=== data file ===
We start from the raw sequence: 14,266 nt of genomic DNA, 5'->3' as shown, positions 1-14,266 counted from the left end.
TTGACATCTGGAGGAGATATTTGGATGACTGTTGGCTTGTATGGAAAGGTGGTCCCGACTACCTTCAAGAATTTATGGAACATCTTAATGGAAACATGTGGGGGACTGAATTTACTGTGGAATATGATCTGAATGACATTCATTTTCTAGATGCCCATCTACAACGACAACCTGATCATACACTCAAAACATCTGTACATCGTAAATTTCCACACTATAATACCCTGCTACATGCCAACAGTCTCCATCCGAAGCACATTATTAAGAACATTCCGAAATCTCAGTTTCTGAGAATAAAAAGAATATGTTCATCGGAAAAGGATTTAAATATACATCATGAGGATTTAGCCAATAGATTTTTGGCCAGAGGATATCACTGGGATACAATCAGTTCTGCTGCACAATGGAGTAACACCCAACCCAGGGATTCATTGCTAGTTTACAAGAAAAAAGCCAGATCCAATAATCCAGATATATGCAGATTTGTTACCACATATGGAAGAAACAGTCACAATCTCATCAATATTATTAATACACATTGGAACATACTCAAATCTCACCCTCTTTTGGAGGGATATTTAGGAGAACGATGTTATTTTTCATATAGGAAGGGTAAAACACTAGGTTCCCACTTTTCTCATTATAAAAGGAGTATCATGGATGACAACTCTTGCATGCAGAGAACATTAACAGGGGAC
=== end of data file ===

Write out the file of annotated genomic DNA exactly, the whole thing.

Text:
We start from the raw sequence: 14,266 nt of genomic DNA, 5'->3' as shown, positions 1-14,266 counted from the left end.
TTGACATCTGGAGGAGATATTTGGATGACTGTTGGCTTGTATGGAAAGGTGGTCCCGACTACCTTCAAGAATTTATGGAACATCTTAATGGAAACATGTGGGGGACTGAATTTACTGTGGAATATGATCTGAATGACATTCATTTTCTAGATGCCCATCTACAACGACAACCTGATCATACACTCAAAACATCTGTACATCGTAAATTTCCACACTATAATACCCTGCTACATGCCAACAGTCTCCATCCGAAGCACATTATTAAGAACATTCCGAAATCTCAGTTTCTGAGAATAAAAAGAATATGTTCATCGGAAAAGGATTTAAATATACATCATGAGGATTTAGCCAATAGATTTTTGGCCAGAGGATATCACTGGGATACAATCAGTTCTGCTGCACAATGGAGTAACACCCAACCCAGGGATTCATTGCTAGTTTACAAGAAAAAAGCCAGATCCAATAATCCAGATATATGCAGATTTGTTACCACATATGGAAGAAACAGTCACAATCTCATCAATATTATTAATACACATTGGAACATACTCAAATCTCACCCTCTTTTGGAGGGATATTTAGGAGAACGATGTTATTTTTCATATAGGAAGGGTAAAACACTAGGTTCCCACTTTTCTCATTATAAAAGGAGTATCATGGATGACAACTCTTGCATGCAGAGAACATTAACAGGGGAC